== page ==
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June 24, 2012

[2b2k] How much info per minute, per an infographic

There’s a fun infographic — and aren’t all infographics fun, one way or another? — at Visual News about how much information is made every minute.

It’s poorly sourced (a list of sources at the bottom without references to which data came from which sources, and no links, but, heck infographics are fun!), but let’s assume/pretend that it’s accurate. Beyond the pure massiveness of the amount of data, a couple of “facts” leap out (and these are especially unreliable since they probably come from different sources so the comparisons are likely to be apples to orangutans, but it’s all about putting the “fun” into infungraphics!):

  • There are three times as many tweets as Facebook Likes, even though one is just a no-thought reaction (and the other requires pressing the Like button — heyo! I kid Twitter ’cause I love it. I’ll be @dweinberger all week.)

  • There are 80x more posts on Tumblr than on WordPress

  • There are 2,000x more emails sent than Tweets posted, and 100x more emails sent than search queries received by Google. This seems plausible if I look at my own usage, but I’m old and thus more attached to email than are today’s Digital Youngsters with their IMs and their hiphop ringtones and 4Gs. Nope, email remains the volume leader in terms of number of units (as opposed to the number of bytes, which I cannot figure out).

Info fun! With air quotes around each of those two words!

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July 28, 2011

Gig U

The plan to provide ultra high speed Internet connectivity to universities (mainly in the heartland) is exciting. And it’s got some serious people behind it, including Lev Gonick and Blair Levin.

The NY Times article, seeking to find something negative to say about it, finds someone who doubts that providing significantly higher speeds will lead to innovative uses of those greased-lightning pipes. Does history count for nothing?

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April 14, 2011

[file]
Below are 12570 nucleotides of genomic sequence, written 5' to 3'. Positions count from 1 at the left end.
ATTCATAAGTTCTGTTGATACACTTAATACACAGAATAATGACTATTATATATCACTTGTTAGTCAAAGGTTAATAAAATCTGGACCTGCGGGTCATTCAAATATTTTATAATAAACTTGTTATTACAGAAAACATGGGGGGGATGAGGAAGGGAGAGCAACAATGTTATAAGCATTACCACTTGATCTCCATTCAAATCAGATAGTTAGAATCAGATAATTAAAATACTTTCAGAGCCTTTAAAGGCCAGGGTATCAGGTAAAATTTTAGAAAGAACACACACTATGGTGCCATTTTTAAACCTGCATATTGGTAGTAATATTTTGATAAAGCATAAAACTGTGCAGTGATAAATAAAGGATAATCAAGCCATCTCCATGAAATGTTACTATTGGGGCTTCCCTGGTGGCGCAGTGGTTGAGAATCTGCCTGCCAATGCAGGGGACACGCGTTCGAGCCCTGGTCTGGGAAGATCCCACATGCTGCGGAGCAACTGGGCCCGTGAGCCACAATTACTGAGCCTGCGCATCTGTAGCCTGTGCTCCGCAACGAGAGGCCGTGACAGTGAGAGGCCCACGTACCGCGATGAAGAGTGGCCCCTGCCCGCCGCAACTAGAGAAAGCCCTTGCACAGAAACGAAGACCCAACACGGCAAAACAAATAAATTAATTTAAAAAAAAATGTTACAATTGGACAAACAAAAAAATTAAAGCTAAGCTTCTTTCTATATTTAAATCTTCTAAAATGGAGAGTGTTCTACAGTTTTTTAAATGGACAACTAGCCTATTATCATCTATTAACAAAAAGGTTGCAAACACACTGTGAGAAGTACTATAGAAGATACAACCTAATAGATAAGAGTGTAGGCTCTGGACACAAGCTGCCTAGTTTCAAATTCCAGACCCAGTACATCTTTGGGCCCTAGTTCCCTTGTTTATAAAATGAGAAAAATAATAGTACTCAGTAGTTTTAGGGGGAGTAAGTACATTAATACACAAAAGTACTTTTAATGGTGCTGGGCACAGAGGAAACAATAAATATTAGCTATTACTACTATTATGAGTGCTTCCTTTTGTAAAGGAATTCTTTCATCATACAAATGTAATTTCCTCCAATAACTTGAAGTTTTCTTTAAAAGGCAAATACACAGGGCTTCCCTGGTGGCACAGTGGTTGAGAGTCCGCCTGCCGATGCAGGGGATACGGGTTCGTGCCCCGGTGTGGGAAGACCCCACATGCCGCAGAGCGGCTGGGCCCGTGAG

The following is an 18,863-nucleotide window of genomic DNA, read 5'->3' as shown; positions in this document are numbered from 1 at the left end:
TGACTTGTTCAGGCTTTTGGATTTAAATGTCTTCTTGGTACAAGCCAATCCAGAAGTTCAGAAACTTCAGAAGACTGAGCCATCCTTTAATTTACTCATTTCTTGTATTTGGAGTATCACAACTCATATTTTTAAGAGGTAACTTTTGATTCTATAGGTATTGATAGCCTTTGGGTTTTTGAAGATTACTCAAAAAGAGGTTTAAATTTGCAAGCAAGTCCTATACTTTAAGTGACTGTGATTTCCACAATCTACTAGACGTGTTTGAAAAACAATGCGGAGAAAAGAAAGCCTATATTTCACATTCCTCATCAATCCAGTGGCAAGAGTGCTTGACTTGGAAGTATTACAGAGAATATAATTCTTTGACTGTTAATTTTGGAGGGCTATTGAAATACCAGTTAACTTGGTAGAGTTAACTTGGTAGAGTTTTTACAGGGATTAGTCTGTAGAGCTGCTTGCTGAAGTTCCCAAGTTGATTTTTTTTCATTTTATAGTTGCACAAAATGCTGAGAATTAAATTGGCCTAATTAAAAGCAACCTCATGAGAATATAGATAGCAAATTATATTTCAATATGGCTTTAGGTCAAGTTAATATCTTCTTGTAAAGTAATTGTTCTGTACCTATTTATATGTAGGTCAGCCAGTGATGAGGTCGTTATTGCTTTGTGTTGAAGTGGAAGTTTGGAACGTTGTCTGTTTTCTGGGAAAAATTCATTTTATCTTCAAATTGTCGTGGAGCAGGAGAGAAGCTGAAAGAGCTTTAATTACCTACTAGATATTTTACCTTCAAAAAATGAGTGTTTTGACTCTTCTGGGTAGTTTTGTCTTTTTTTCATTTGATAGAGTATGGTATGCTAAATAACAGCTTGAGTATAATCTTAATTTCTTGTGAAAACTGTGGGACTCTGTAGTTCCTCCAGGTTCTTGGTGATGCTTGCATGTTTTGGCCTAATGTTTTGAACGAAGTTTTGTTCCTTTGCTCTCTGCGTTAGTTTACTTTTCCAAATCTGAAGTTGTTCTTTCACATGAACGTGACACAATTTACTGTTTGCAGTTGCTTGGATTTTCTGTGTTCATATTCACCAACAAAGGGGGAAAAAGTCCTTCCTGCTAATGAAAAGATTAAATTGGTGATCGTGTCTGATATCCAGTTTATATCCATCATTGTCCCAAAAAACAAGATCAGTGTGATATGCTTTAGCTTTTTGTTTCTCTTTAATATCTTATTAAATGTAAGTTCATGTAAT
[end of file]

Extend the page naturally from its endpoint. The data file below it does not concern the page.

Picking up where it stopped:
Our new instinct

MacWorld ran an article on how to set up Apples Pages to print out Avery labels. This is helpful information because Avery doesn’t have nearly as many ready-made templates for Pages as it does for Word. So the article walks the reader through the page and table settings. Excellent.

But MacWorld left out one crucial step: When you’re done, share it on the Web.

Avery doesn’t have a Pages template for its Beige Design Filing Label, Clear, 30 per sheet (#5029), so you made your own? Great! Why should we all have to re-do your work? Share it on the Web. Thanks!

By this time, “and then share it on the Web” should be a reflex on its way to becoming an instinct. The work of one can now remove a task from the checklist of millions. This is of evolutionary importance. Do it once and let the species move on.

Please. Thank you. And share it on the Web.

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May 20, 2010

Mechanical Turk for do-gooders raises over $1M

The Extraordinaries a couple of weeks ago completed a second round of funding and now has over $1M in venture money to build their business on. The backers include Mitch Kapor and Esther Dyson.

The site is like Amazon’s Mechanical Turk: you can sign up to do some fairly mechanical task that some organization has advertised. Unlike the Turk, though, you don’t get paid, because you’re doing it for a non-profit like the Library of Congress or Smithsonian.

The Extraordinaries only takes non-profits as their clients, but it does charge them. (Or it will charge them in the future. I’m not sure of the current status.) If that makes the service sustainable, then why not?

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